In spite of it all, I found myself drawn into Tolstoy’s storytelling, wanting to see how things played out in each of the character’s lives. Would Karenin allow the divorce? Would Anna continue to manipulate Vronsky, and everyone around her? Would Levin and Kitty live happily ever after? I had to know. And though I found myself bored at times, such as when the perspective would turn to Levin whose primary internal monologue involved farming, or when the political discussions took on too many references that I was unfamiliar with, I still read on.

Tolstoy draws the reader in with his narrative arc and complex characters. He changes the perspective and internal monologues the reader observes, giving a fuller picture of the characters relationships and interactions. And he builds the novel to such a climax and holds it that you really start to wonder if anything is going to happen. When Anna does finally take action, it was nearly impossible to believe.

Although I may not have always enjoyed the characters and found myself bored as Tolstoy sought to make a point I really didn’t care about, Anna Karenina is without an amazing piece of literature. I admire Tolstoy’s boldness and his use of narrative and change in perspective in adding depth to the story and characters.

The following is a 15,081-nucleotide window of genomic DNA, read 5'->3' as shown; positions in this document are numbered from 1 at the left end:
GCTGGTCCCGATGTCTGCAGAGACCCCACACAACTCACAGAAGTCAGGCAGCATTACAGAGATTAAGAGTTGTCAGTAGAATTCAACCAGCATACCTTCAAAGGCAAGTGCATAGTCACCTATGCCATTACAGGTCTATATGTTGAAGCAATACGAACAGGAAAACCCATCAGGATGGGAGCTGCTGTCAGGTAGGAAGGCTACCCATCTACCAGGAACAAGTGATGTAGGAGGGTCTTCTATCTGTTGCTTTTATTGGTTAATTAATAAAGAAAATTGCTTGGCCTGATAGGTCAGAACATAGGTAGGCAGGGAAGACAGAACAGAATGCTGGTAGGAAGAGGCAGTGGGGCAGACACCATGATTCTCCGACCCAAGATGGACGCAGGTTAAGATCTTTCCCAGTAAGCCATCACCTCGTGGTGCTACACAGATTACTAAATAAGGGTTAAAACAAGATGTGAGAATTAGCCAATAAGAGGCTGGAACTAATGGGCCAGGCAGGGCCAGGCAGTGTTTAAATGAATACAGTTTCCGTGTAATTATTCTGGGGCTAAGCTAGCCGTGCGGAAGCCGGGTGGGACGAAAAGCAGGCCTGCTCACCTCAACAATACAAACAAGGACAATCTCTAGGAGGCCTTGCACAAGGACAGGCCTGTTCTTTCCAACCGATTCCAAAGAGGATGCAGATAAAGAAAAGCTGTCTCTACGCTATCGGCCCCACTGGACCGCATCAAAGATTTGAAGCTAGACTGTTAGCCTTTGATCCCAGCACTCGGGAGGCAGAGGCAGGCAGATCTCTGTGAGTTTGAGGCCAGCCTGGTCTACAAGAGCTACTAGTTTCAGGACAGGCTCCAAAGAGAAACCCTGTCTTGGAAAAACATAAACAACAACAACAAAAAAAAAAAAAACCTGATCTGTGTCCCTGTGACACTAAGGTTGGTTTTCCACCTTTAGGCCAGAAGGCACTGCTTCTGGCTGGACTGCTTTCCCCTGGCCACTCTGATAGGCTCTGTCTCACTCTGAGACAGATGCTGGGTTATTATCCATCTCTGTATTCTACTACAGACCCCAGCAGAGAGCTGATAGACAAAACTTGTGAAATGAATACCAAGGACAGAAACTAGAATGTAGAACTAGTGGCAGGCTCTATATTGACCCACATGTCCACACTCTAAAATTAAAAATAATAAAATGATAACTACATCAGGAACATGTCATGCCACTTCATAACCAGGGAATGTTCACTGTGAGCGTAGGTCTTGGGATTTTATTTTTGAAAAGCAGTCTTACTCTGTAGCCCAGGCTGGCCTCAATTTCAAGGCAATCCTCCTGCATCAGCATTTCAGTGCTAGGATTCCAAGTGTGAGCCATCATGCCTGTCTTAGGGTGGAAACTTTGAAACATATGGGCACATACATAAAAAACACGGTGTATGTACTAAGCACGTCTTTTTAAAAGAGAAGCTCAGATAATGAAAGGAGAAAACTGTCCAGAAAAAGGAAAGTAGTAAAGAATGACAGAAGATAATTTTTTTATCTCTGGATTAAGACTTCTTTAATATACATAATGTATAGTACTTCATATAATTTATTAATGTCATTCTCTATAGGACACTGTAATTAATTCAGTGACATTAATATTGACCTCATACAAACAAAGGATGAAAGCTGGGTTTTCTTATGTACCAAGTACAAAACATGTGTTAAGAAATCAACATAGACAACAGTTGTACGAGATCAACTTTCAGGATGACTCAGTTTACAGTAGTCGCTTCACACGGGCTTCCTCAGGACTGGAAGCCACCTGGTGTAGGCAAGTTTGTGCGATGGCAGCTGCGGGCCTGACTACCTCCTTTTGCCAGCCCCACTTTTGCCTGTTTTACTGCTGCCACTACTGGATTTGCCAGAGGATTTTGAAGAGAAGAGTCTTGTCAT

Review: Short Straw Bride

I really wanted to like Short Straw Bride by Karen Witemeyer. It had all the right elements in place: it was historical fiction, there was a little bit of suspense and intrigue, and tension between characters. And Meredith herself was just such a likable, kind character. But for me, the story fell short.

Short Straw Bride is the story of Meredith Hayes, an orphan and ward of her uncle, who is being courted for her land in a deal that would vastly please her suitor and secure her uncle’s business. On an evening out with her suitor, she overhears a plot to burn the Archer brothers off their land, and remembering an kindness by Travis Archer from her youth, she heads out to the ranch to warn them. When she is injured, and forced to stay in their home unchaperoned, her uncle insists that one of  the Archer brothers repairs her reputation by wedding her, and the brothers draw straws.

Meredith navigates a new marriage, a house full of recluse bachelors, and serious challenges to her safety with a surprising amount of grace. It is here, in the midst of these things that Witemeyer introduces the backdrop of Meredith’s faith.

As I said, Meredith is a very likable character, just not so realistic. Is it really possible that she would be forced into the position of marrying the man she fell for so very long ago, or that he would love her back? Would the family really have acted so chivalrously?